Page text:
Czech name: Trojský zámek
A northwest borough of Prague, Troja is home to several Czech attractions, including the Prague Zoo, the Botanical Garden of Prague, and the eponymous Troja Chateau. A Baroque architectural gem on the outside — and a trompe-l’oeil celebration inside — Troja Chateau is now owned by the city and serves as an art gallery and reception hall.
The urban mansion is also known as Trojský zámek, Troja Palace, and Troja Villa.
Location & How to Get There
Troja Chateau is up in Prague’s District Seven — a northwest region that is a bit of a hike from downtown.
The metro doesn’t reach the palace. To get there, take either the 17 tram or 112 bus. From the city’s center, it’s about a 25-minute ride. A taxi from New Town runs about 300 CZK, and the truly adventurous can set out on foot for an hour-long walk.
Opening Hours & Entry
Saturday through Thursday: 10 a.m. to 6 p.m.
Friday: 1 p.m. to 6 p.m.
Additionally, private and public evening receptions are held at the palace throughout the year.
What to Do & What to See
Troja Palace is, in it of itself, a work of art. Realized by French architect Jean Baptiste Mathey, the building mirrors the villas of wealthy ancient Romans. The cream-colored palace, with its burnt-orange accents, features an elaborate staircase that gives way to sprawling, manicured gardens.
Entwined into the stair design are sculptures depicting the battle between the Titans and the Olympic gods of antiquity. A rare collection of Bambelli vases line the terrace, and other pieces punctuate the meticulous gardens.
Inside, Troja Chateau is filled with ornate murals that play with perspective and dimensions.
The father and son team of Francesco and Giovanni Marchetti are responsible for much of the palace artwork. However, the home’s gem — a trompe-l’oeil depiction of the Habsburg’s apotheosis — is the work of Abraham and Izaak Godjin, a pair of brothers from Antwerp.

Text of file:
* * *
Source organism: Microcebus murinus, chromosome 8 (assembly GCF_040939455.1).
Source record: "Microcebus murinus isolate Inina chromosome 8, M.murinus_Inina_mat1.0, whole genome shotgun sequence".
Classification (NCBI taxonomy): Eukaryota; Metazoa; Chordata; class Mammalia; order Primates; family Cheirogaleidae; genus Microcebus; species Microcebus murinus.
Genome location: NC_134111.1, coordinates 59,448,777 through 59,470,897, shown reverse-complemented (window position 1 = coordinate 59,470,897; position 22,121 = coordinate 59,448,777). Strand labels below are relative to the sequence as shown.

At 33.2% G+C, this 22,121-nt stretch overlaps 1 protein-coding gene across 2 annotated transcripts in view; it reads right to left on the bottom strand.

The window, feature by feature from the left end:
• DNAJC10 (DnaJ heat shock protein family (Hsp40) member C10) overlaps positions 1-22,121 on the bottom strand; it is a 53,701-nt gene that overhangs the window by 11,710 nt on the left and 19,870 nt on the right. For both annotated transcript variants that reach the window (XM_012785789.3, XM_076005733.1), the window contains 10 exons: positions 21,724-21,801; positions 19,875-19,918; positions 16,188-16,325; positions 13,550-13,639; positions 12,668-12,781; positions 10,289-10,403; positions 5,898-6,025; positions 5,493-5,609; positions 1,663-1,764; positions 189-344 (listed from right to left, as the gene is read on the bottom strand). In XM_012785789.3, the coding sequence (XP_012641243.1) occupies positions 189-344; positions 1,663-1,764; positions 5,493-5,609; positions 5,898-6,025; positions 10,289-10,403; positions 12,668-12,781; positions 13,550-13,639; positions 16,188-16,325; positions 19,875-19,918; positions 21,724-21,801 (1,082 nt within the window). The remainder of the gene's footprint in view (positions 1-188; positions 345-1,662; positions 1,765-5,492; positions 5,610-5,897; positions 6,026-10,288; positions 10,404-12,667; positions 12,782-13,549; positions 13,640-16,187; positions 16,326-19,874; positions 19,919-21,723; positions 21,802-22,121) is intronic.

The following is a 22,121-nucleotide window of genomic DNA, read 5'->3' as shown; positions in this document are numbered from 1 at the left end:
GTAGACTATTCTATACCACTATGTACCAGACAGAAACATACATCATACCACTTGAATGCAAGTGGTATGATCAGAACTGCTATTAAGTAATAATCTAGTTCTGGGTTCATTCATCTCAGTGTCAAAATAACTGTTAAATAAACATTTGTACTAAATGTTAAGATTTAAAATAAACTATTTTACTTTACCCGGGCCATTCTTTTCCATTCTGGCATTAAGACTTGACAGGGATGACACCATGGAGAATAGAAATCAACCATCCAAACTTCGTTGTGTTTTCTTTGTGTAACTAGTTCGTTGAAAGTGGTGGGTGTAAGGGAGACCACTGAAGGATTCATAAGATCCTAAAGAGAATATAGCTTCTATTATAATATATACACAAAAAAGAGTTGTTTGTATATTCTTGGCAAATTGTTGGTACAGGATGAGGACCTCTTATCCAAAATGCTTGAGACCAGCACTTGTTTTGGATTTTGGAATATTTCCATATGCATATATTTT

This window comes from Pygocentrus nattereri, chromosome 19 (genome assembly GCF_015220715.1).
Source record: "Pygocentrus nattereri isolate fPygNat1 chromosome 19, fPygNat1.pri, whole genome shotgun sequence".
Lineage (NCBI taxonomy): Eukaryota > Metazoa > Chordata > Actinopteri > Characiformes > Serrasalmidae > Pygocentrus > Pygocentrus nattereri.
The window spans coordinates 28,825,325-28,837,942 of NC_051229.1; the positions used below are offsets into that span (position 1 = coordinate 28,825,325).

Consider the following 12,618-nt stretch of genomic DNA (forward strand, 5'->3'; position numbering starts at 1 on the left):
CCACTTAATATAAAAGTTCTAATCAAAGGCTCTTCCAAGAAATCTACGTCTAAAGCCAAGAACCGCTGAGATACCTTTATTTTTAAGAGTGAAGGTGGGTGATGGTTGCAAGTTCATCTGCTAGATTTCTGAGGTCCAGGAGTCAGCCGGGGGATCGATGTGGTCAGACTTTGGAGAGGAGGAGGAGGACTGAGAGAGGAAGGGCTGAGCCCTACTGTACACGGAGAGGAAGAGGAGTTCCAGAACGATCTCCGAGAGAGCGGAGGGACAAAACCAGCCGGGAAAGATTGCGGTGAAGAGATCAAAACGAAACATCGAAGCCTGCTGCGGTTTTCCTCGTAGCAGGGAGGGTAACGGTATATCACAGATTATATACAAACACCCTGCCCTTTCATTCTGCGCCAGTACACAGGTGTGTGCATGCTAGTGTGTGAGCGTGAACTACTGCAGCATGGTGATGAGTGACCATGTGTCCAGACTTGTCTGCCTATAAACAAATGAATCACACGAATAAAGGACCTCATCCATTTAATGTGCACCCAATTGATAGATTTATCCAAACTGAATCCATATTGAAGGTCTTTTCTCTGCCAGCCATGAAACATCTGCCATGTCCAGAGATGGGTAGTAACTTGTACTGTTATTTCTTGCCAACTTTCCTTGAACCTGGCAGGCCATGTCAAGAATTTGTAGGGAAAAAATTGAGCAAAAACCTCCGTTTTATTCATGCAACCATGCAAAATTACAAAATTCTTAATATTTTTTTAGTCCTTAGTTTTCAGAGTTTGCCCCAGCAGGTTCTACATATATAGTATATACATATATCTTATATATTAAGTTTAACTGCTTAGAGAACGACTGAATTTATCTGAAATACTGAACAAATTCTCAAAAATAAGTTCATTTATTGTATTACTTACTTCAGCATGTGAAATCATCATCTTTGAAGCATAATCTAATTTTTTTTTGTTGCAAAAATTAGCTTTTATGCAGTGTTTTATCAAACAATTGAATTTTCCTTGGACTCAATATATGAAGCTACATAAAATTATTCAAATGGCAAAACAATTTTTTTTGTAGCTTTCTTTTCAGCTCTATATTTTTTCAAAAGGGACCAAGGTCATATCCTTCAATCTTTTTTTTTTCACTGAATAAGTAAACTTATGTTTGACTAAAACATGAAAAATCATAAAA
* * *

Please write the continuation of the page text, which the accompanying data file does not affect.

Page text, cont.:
The large-scale painting shows the history of the Habsburg Dynasty — and like most apotheosis works of the time, the ceiling represents the celestial world and the walls the terrestrial one.
In 1679, Count Wenzel Adalbert of Stenberg commissioned a summer home. After traveling through France and Italy, the aristocrat wanted to bring a bit of Roman elegance back home.
The original crew worked on the palace for 12 years, and the result was a sumptuous Baroque villa. Members of the House of Stenberg occupied the home until the early 20th century. In 1922, the Czech state purchased it.
Troja Chateau stood idle for many years, until the 1970s when renovations began.
The building and grounds have been revived to their former glory, and the estate is now a City Gallery outpost.
Visitors to Prague who are interested in old-world architecture and Baroque art should make time for Troja Chateau. And when you’re done exploring the home and grounds, head to the area botanical gardens. Then end the day at the nearby Prague Zoo, another Prague sightseeing must!